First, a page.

Privacy Law

Lawyer Sues Facebook, Says Tracking Cookie Violates Wiretap Laws, Seeks Class Action Status

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A lawyer and Facebook user has sued the social networking site in federal court in Kansas, contending that a tracking cookie violates wiretap laws.

Lead plaintiff John Graham, a 42-year-old attorney in Leawood, Kan., also alleges in the suit that the cookie violates state consumer-protection law, reports the Associated Press.

Filed yesterday, the suit seeks class-action status.

Facebook declined to comment on the lawsuit, but said in a previous statement after the latest cookies controversy arose that it was not storing any data it shouldn’t, the news agency reports.

A similar suit was filed late last month in federal court in San Jose, Calif, as news articles published by Bloomberg and PC Magazine detail.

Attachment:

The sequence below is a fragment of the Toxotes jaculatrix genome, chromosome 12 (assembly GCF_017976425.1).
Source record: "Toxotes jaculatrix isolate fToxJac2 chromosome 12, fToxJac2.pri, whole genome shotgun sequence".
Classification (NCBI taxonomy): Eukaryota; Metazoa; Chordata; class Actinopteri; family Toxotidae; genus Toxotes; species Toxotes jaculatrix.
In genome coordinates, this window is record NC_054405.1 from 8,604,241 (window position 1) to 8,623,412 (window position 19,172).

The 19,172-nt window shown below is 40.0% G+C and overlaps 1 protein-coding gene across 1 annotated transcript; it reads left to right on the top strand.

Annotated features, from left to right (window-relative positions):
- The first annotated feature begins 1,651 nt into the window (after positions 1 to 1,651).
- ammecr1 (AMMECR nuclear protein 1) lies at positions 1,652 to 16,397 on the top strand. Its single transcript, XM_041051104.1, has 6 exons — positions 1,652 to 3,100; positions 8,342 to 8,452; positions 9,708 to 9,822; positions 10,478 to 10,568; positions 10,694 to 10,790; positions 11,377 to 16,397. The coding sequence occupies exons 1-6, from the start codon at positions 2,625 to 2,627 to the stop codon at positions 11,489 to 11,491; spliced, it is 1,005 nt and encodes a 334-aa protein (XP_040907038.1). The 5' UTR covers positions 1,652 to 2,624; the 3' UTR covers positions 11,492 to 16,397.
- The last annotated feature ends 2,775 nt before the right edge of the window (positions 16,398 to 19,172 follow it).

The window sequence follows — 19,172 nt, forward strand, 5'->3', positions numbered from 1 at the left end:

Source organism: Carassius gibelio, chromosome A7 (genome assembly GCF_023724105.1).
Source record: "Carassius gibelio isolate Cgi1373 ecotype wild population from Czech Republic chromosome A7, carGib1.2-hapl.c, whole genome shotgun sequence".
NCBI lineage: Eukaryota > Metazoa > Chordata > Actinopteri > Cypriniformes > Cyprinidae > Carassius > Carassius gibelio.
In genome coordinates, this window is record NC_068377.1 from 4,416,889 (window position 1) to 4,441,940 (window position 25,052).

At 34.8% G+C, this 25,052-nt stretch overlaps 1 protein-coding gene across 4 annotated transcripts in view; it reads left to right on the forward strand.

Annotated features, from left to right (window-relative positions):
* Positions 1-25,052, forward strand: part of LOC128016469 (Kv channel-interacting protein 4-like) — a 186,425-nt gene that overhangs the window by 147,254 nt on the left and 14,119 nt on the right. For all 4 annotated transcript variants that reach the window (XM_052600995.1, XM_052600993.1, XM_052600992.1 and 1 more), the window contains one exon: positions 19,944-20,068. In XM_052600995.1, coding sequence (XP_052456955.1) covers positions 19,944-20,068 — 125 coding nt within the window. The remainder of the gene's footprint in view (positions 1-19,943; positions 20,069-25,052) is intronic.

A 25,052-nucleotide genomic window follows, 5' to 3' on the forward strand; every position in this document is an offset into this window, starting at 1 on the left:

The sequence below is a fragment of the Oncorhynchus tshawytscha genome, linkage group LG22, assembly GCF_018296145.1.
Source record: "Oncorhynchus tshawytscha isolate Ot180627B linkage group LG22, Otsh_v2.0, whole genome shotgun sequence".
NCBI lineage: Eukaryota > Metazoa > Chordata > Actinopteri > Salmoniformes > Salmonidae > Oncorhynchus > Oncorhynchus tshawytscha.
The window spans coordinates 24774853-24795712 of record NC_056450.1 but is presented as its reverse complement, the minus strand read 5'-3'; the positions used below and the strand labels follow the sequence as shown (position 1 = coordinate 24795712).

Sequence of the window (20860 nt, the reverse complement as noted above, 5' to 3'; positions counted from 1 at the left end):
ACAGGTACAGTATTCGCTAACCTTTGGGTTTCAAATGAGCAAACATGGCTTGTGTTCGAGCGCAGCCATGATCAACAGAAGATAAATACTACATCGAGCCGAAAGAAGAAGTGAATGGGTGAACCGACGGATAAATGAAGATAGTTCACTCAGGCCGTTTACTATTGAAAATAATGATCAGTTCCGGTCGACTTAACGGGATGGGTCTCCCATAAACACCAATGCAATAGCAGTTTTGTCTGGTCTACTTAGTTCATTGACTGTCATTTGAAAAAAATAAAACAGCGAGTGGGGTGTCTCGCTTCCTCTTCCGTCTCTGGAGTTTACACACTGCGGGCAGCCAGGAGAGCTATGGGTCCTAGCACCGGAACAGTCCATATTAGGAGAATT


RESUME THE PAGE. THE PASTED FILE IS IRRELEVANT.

The cookies at issue allegedly can track user activity online even after individuals log out of Facebook, the articles note.

“Even if you are logged out, Facebook still knows and can track every page you visit,” said blogger and hacker Nik Cubrilovic in a blog post cited by PC magazine. “The only solution is to delete every Facebook cookie in your browser, or to use a separate browser for Facebook interactions.”

Additional and related coverage: “Can Gay Users Unintentionally Out Themselves to Facebook Advertisers?”

Bits (New York Times): “As ‘Like’ Buttons Spread, So Do Facebook’s Tentacles”

Consumer Reports: “Lawmakers and privacy advocates call for FTC probe of Facebook”

Financial Times: “Facebook media apps raise privacy concerns”

Politico: “Lawmakers want FTC probe of Facebook”

Southern California Public Radio: “Big Brother is back, and this time he’s in your phone and Facebook account”

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